Key questions to consider when assessing the strength of your anchor collaborations.
It’s no secret that anchor institutions (anchors) – those large nonprofit enterprises, such as universities and hospitals, that are unlikely to move due to their mission, customer base, and ownership – are vital assets and economic drivers to local economies.
Read any economic impact report published by such institutions and you’ll discover their significant purchasing power. Collectively, they are spending billions on local goods and services. Dig a little deeper and you’ll find that anchors are (1) often one of the top employers within an area; (2) have significant capacity to acquire and develop property; and (3) at the nucleus of many innovation districts/hubs, making transformative discoveries with new technology.
Yet, not all anchor institutions are the same; not all are addressing issues of great importance to a community; not all communities are benefitting equally.
Anchors are also playing an increasing role in community revitalization – providing capacity for communities to respond more efficiently to local needs and, through collaborative models, ensure pathways toward equity and economic opportunity. Yet, not all anchor institutions are the same; not all are addressing issues of great importance to a community; not all communities are benefitting equally.
Nonprofit Quarterly’s recent webinar on “Remaking the Economy: Leveraging Anchor Institutions” sheds light on some of the challenges that exist for anchors in supporting local objectives, particularly in low-income and minority communities. On one end, anchors whose business models aren’t community-oriented or whose frequent changes in leadership – and subsequently, priorities – can add tension to existing partnerships. On the other end, a lack of consensus among grassroots organizations and/or the inability to frame issues and understand solutions (“the ask”), can deter anchors to get involved.
It will take a cultural shift at all levels, a shared vision and a bold champion whose committed to working together for anchor collaborations to truly be effective. Within this spectrum of difficulty, where do you and your anchor collaborations fit? Lets assess your relationship. Ask yourself these questions:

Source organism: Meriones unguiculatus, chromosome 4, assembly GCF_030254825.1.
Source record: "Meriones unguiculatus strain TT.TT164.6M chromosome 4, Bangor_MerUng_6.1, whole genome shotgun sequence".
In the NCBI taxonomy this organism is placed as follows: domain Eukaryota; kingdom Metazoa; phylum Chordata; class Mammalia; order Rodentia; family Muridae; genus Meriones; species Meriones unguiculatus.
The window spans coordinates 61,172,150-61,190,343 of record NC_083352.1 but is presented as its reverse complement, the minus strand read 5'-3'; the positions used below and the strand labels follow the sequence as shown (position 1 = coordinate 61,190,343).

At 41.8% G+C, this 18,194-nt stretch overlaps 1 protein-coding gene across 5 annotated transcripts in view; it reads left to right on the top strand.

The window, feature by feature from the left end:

- Are your anchors’ investments in real estate contributing to local economic growth, aligning with the economic vision of your area, and/or directly benefiting low-income and underserved neighborhoods?
- Are you building partnerships with anchors at all levels of the organization? Is there a “community partnership” lead at the anchor? Is the imperative to be a community-oriented anchor communicated and encouraged from executive leadership?
- Beyond local hiring and purchasing, are your anchors thinking about scaling their impact to address issues that are indirectly related to their mission but are, say, health and/or education adjacent (e.g. housing)?
- How are your anchor collaborations measuring success? In what ways are they exploring whether or not their investments are on the right track?
- Does your community have an intermediary, a third-party convener/entity that can help initiate a partnership, liaise with local organizations and anchors, hold one another accountable and ensure the community is at the center of its work?
- Are anchors engaged at the start and present at the table in community-level strategic planning processes and/or strategy sessions around key areas of concern?
- Is your anchor collaborative’s business model sustainable? Is there funding available that can support long-term engagement?
Though not an exhaustive list of things to consider when evaluating the strength and impact of your anchor institution collaborations, it’s certainly a starting point. Some of the most pressing socioeconomic challenges still persist today that widen economic disparity. Creating lasting partnerships – and doing them right – can help reverse these trends and lead to lasting change.
Do you know of any anchor collaborations that are doing things well? Let us know!